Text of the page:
An institution that allows a mentally disabled prisoner to crack his head against a concrete wall over and over again. A physically disabled prisoner deprived of his wheelchair and forced to crawl and pull himself up stairs. Guards who watched on video monitors as Ashley Smith strangled herself to death in her cell and did nothing.
A prison sentence does not justify flagrant breaches of human rights.
Since 2007, the West Coast Prison Justice Society has received funding to protect prisoners’ human rights and health care needs. Our funding expired in March 2013.
We are the only legal clinic in Canada that provides legal support of this kind to prisoners. Without us, prisoners – including those who are mentally disabled – are left to navigate the complexities of institutional grievance, human rights and court procedures on their own.
Our human rights project aims to challenge systemic human rights violations against Canada’s most vulnerable and marginalized people – its prisoners. Prisoners are more likely to suffer from substance abuse, mental disabilities, HIV, Hepatitis C and risk of suicide than other Canadians.
Our project aims to fight the use of solitary confinement to warehouse prisoners with mental disabilities, advocate for the accommodation of physical and mental disabilities in prisons, and promote the establishment of health care comparable with community standards. Our aim is to advocate for treatment, therapy and rehabilitation for prisoners – concepts all too often ignored in Canada’s prisons.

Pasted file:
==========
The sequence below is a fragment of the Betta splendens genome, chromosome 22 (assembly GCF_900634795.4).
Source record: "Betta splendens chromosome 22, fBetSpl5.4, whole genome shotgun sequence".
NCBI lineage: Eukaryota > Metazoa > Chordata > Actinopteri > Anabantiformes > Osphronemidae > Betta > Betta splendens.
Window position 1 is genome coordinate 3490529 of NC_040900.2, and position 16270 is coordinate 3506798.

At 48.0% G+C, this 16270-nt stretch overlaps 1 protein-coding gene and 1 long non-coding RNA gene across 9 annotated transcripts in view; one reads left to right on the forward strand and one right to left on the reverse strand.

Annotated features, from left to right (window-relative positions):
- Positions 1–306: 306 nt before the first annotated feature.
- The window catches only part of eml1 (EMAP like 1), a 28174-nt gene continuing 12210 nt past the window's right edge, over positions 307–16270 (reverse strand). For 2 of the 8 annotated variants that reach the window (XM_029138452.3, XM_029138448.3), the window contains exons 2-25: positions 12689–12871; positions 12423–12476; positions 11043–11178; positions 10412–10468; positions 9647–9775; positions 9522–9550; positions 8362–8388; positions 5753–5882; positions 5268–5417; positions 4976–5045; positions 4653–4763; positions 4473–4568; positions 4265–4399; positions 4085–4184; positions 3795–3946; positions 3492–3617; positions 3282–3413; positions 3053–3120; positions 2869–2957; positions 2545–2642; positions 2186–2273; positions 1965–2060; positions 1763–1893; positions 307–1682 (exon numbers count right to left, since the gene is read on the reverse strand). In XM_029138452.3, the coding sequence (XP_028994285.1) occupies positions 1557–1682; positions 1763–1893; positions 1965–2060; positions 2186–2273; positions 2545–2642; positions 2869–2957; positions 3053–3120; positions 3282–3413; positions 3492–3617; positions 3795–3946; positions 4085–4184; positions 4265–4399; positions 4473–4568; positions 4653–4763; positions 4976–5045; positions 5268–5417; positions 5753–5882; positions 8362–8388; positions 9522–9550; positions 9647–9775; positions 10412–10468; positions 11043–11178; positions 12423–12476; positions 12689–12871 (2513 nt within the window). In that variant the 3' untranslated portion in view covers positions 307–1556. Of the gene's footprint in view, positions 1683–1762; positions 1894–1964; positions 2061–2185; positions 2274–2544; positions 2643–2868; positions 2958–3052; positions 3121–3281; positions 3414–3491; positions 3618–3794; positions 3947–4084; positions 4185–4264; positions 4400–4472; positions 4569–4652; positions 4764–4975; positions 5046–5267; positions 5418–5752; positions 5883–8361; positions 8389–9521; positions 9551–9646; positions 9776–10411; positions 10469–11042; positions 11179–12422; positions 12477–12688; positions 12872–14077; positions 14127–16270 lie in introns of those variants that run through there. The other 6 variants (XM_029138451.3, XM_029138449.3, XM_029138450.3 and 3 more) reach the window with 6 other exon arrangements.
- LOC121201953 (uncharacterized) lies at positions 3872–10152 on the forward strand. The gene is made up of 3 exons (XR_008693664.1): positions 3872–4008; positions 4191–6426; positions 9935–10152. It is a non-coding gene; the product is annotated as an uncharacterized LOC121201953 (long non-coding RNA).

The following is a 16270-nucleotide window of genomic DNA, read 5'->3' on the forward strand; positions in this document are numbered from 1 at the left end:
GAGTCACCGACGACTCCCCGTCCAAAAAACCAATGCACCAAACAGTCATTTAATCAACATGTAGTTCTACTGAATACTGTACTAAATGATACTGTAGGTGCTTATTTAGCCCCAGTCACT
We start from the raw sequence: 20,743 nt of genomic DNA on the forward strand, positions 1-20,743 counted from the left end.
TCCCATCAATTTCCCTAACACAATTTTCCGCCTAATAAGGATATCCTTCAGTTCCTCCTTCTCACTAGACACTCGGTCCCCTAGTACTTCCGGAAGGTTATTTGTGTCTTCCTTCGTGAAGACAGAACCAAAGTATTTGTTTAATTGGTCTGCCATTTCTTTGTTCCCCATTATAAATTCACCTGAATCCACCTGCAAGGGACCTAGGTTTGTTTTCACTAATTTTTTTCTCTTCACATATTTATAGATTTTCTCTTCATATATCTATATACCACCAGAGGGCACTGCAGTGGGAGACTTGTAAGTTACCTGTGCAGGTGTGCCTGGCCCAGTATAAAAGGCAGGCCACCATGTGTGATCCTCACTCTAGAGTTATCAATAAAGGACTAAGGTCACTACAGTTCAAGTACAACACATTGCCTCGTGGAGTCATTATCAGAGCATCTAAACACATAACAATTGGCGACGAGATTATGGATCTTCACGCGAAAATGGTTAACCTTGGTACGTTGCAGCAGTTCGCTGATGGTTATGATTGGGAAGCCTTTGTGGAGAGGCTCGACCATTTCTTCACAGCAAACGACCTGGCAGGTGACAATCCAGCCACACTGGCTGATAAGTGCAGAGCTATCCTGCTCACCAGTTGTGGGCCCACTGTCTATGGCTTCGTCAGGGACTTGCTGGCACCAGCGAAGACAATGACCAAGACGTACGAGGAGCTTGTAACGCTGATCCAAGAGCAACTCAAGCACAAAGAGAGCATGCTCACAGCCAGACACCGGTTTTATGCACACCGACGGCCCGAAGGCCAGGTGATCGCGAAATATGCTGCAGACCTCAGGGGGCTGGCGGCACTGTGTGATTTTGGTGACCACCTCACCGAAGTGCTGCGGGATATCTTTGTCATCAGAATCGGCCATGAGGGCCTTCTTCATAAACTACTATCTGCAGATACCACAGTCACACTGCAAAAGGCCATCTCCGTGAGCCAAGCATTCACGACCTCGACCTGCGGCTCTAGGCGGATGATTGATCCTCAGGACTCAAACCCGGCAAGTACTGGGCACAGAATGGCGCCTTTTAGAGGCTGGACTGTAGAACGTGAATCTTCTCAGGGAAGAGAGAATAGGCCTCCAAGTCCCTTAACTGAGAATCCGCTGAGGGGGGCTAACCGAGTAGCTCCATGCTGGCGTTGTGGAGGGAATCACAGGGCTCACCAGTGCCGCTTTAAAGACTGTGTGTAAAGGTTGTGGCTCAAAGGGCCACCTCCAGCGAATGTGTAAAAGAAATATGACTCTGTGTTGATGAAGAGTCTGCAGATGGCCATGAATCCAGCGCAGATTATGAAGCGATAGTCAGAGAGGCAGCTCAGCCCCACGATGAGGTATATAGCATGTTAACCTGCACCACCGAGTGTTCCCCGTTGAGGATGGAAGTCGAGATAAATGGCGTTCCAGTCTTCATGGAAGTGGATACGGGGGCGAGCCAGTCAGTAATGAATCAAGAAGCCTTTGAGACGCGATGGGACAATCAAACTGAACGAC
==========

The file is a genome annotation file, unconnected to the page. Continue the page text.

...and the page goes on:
We are also focused on advocating for access to Aboriginal spirituality and minority religions. Aboriginal people are overrepresented in Canadian prisons. As well, in 2012, the Harper government decided not to renew the contracts of part-time minority chaplains across Canada, leaving people of minority faiths without adequate religious support.
Our project has been successful thus far in assisting prisoners in receiving necessary medication and surgery, dentures, special diets, language support, programs for learning disabilities, counseling services, religious and spiritual accommodations, and psychiatric treatment. We have also established important legal precedents in the area of prisoners’ human rights.
Litigation is expensive, and donations allow us to continue to assist existing clients and a growing number of prisoners who have human rights issues. If you donate $100 or more, we will send you a beautiful print of prisoner artwork.
And please, even if you are unable to donate but agree with our objectives, please spread the word about our project. We thank you sincerely for considering supporting our work for the human rights of prisoners.